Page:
But in spite of her distaste for a certain dairy product, everyone liked these girls. Friends were always draped on their couches or lounging in their chairs, sipping from white, warm mugs. The girls welcomed them in; they never pushed them out. Except for the girl who came into the living room in her pajamas. She wanted everyone to leave so she could go to sleep (her pajama pants were pink and black plaid).
On rare nights, no one came over. The silence set a hush on the living room walls. The girls sat diligently over their desks, typing essays or scribbling notes. Every girl absorbed the quiet. Except for the girl who studied with guitars crashing in her ears (it improved her study habits).
These girls took care of themselves (or at least, they tried; there were always those nights when the boy wouldn’t tell them what he really felt until 2 am). They took care of their homework and they took care of each other. Except for the girl who took care of her cactus (it was small and green and she often spoke to it).
One night (it was one of those rare nights), the girl who hated milk decided that her desk was no longer the place for her. She padded into the carpeted living room. She brought her music with her. Soon, the pajama-girl joined. The two of them began to dance.
The girl who studied with guitars in her ears peeked her head out next. She raised her eyebrows. She proceeded toward the oven to heat up three chicken nuggets.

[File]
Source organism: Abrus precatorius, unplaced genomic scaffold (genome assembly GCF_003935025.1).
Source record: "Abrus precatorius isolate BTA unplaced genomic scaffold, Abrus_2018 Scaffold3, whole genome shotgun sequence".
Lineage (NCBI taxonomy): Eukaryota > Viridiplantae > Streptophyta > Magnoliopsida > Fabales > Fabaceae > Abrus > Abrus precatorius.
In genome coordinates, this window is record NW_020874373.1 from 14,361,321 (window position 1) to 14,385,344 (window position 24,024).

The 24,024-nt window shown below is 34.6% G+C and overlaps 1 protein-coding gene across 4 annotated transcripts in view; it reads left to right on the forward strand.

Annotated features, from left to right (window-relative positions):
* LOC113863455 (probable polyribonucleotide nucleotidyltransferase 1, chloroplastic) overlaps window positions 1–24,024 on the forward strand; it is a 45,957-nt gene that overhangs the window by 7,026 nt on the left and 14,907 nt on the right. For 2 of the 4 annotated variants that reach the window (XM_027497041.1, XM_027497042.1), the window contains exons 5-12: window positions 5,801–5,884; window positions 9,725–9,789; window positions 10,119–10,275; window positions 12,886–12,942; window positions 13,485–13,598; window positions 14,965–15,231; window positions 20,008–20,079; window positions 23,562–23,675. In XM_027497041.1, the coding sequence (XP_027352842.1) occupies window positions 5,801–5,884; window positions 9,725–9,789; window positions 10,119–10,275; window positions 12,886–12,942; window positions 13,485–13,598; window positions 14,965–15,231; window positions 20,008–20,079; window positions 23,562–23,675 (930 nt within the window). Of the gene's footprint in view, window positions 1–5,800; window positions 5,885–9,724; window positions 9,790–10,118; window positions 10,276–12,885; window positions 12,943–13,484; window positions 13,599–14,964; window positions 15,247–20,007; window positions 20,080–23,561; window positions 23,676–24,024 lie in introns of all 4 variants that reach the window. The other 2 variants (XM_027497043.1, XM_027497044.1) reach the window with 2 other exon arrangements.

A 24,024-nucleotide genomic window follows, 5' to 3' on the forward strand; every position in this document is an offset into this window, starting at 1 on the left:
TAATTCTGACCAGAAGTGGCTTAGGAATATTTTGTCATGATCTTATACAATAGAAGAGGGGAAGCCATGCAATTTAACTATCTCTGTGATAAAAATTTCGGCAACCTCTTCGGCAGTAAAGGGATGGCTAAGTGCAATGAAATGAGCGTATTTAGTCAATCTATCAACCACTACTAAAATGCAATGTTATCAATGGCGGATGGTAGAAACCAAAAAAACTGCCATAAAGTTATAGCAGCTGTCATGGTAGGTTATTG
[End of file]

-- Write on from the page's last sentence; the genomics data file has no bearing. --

And finally, cactus-girl sidled in, holding a bottle-cap full of water (just enough for her cactus’ weekly dose).
The music got louder. The beat grew stronger. Pajama-girl, unbeknownst to her friends, had taken three years of dance class. She could move (especially when wearing a baseball cap). She bounced and pounded, spun and punched, and at first the girls laughed and cheered at her spunk, but then the laughter wasn’t enough to satisfy them. They had to spin and punch and pound and bounce, too.
They were on their way to freedom. Bodies that were always stiff became flexible and long. Hands that were always arched over a keyboard or raised to catch a teacher’s eye became balls of movement; carriers of the beat.
Then the girls decided that they were too hot, too caged. And all of sudden, their stomachs hit the light. There they were, bared in front of each other, some with sharp flatness and some with soft roundness. The girls looked at each other, unsure, seeing a new piece of every body. A bit of lace here; a spandex band there; beige satin; stretchy and white.
And not only did each girl look at the others, she also looked at herself. Her own sense of skin, her own choice of fabric, the contour of her shoulder, and her very own wingspan. And then she threw herself into the dance.
She was one with them. They were three with her. The room was a unit – a unit with a secret – and as a unit, they slowly laid down, one by one, on the rough carpet that had once been a dance floor.
The next song was only a piano. The keys pressed lightly onto their hearts, calming their ever-pumping lungs and evening out their body-full breaths. Their stomachs cooled, falling and falling with each new breath, and though the air was no longer warm, they kept their stomachs bared to the dancing night.